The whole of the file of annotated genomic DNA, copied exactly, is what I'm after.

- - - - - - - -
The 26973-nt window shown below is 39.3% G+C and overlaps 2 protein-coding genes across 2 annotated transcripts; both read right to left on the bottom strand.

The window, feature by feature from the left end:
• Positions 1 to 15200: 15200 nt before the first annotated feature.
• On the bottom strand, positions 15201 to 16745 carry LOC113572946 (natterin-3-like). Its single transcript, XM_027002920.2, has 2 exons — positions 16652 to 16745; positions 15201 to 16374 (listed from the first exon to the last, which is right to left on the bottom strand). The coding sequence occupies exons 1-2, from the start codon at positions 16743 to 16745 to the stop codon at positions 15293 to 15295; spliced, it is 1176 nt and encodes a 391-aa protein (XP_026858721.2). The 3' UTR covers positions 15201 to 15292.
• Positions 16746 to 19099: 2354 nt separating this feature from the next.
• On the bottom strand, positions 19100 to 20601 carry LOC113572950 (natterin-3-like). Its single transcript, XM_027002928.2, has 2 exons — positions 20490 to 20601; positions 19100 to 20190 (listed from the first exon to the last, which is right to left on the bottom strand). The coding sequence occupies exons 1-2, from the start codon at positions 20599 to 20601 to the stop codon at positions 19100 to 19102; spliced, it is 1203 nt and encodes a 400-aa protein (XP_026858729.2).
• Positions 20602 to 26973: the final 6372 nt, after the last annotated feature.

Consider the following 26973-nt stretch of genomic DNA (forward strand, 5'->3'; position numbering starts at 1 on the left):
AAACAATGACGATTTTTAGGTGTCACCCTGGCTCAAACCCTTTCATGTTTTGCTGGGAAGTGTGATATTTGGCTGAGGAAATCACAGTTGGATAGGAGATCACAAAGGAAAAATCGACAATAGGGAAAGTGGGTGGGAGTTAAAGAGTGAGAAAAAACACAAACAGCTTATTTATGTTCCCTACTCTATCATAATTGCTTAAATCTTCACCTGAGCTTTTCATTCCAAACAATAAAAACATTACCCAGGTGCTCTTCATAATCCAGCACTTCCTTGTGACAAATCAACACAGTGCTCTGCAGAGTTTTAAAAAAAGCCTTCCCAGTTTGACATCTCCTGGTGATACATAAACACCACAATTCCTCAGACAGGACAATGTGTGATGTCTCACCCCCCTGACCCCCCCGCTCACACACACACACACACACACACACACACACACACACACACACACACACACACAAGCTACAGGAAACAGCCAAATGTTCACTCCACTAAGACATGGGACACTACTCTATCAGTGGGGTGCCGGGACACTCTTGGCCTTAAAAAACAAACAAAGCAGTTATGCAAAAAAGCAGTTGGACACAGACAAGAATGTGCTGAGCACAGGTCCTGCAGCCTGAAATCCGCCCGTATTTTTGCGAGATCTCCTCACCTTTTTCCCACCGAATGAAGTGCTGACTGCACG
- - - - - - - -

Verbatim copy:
The 26973-nt window shown below is 39.3% G+C and overlaps 2 protein-coding genes across 2 annotated transcripts; both read right to left on the bottom strand.

The window, feature by feature from the left end:
• Positions 1 to 15200: 15200 nt before the first annotated feature.
• On the bottom strand, positions 15201 to 16745 carry LOC113572946 (natterin-3-like). Its single transcript, XM_027002920.2, has 2 exons — positions 16652 to 16745; positions 15201 to 16374 (listed from the first exon to the last, which is right to left on the bottom strand). The coding sequence occupies exons 1-2, from the start codon at positions 16743 to 16745 to the stop codon at positions 15293 to 15295; spliced, it is 1176 nt and encodes a 391-aa protein (XP_026858721.2). The 3' UTR covers positions 15201 to 15292.
• Positions 16746 to 19099: 2354 nt separating this feature from the next.
• On the bottom strand, positions 19100 to 20601 carry LOC113572950 (natterin-3-like). Its single transcript, XM_027002928.2, has 2 exons — positions 20490 to 20601; positions 19100 to 20190 (listed from the first exon to the last, which is right to left on the bottom strand). The coding sequence occupies exons 1-2, from the start codon at positions 20599 to 20601 to the stop codon at positions 19100 to 19102; spliced, it is 1203 nt and encodes a 400-aa protein (XP_026858729.2).
• Positions 20602 to 26973: the final 6372 nt, after the last annotated feature.

Consider the following 26973-nt stretch of genomic DNA (forward strand, 5'->3'; position numbering starts at 1 on the left):
AAACAATGACGATTTTTAGGTGTCACCCTGGCTCAAACCCTTTCATGTTTTGCTGGGAAGTGTGATATTTGGCTGAGGAAATCACAGTTGGATAGGAGATCACAAAGGAAAAATCGACAATAGGGAAAGTGGGTGGGAGTTAAAGAGTGAGAAAAAACACAAACAGCTTATTTATGTTCCCTACTCTATCATAATTGCTTAAATCTTCACCTGAGCTTTTCATTCCAAACAATAAAAACATTACCCAGGTGCTCTTCATAATCCAGCACTTCCTTGTGACAAATCAACACAGTGCTCTGCAGAGTTTTAAAAAAAGCCTTCCCAGTTTGACATCTCCTGGTGATACATAAACACCACAATTCCTCAGACAGGACAATGTGTGATGTCTCACCCCCCTGACCCCCCCGCTCACACACACACACACACACACACACACACACACACACACACACACACACACACAAGCTACAGGAAACAGCCAAATGTTCACTCCACTAAGACATGGGACACTACTCTATCAGTGGGGTGCCGGGACACTCTTGGCCTTAAAAAACAAACAAAGCAGTTATGCAAAAAAGCAGTTGGACACAGACAAGAATGTGCTGAGCACAGGTCCTGCAGCCTGAAATCCGCCCGTATTTTTGCGAGATCTCCTCACCTTTTTCCCACCGAATGAAGTGCTGACTGCACG